Science

NASA’s perseverance rover’s rock sample detecting most abundant organic molecules ever

NASA’s Perseverance rover has obtained rock sample of Mars with the best ever traces of organic molecules.

While “organic” doesn’t necessarily mean life – as they can have geological origins – one thing is certain: the rover did it’s job.

An Organic molecule consists varied compounds, primarily made of Carbon along with Oxygen, Nitrogen, Phosphorus and Sulphur atoms. These are building block of many amino acids and carbohydrates which provides life.

In the second science campaign, the rover is collecting rock-core samples. The rover has collected a total 12 samples since July 7 from an ancient river delta in the Red Planet’s Jezero Crater. 

“We picked the Jezero Crater for Perseverance to explore because we thought it had the best chance of providing scientifically excellent samples – and now we know we sent the rover to the right location. These first two science campaigns have yielded an amazing diversity of samples to bring back to Earth by the Mars Sample Return campaign,” said Thomas Zurbuchen, NASA’s associate administrator for science in Washington.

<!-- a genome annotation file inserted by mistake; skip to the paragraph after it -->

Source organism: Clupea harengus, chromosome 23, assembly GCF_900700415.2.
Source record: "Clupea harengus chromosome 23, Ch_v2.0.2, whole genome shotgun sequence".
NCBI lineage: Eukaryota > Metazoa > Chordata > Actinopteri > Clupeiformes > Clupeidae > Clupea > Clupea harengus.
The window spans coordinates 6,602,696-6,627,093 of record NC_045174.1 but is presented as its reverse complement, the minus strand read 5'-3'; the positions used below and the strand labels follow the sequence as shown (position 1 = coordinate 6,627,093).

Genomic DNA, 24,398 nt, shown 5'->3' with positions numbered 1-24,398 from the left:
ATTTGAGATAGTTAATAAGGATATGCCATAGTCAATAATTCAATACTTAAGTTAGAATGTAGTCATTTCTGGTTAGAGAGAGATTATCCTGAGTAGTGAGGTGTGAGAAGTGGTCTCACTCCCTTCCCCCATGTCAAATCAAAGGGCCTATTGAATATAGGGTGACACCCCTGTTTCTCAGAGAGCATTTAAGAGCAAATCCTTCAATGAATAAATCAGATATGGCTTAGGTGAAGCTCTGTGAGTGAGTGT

45 Kilometer wide Jezero Crater is the host of a delta – an ancient fan-shaped feature that is estimated to be formed 3.5 billion years ago. Sedimentary rocks are under vigorous lookout by the rovers, as these rocks are formed when particles of various sizes settled in the once-wet environment.

During the first science campaign, the rover explored the crater’s floor examining the igneous rocks which were formed from deep inside the crust through magma, or during volcanic activities. 

Project scientist Ken Farley said that along with diverse sedimentary rocks, the beautifully igneous rocks formed from crystallization were discovered. The rock, named “Wildcat Ridge”, is about 1 meter wide and was likely formed by mud and fine sand settlement by the evaporation of saltwater lake.

The Rover explored some of the surface of the rock and then analyzed it through an instrument called Scanning Habitable Environments with Raman & Luminescence for Organics & Chemicals, or SHERLOC. 

The results indicated a class of organic molecule that are correlated with those of sulphate minerals, which can be used to yield significant information about the aqueous environment.

The geologic diversity of the samples already carried in the rover is so good that the rover team is looking into depositing select tubes near the base of the delta in about two months. After depositing the cache, the rover will continue its delta explorations.

ARTICLE: CHAITANYA DIVYESH PATEL

MANAGING EDITOR: CARSON CHOATE

PHOTO CREDITS: NEW YORK TIMES

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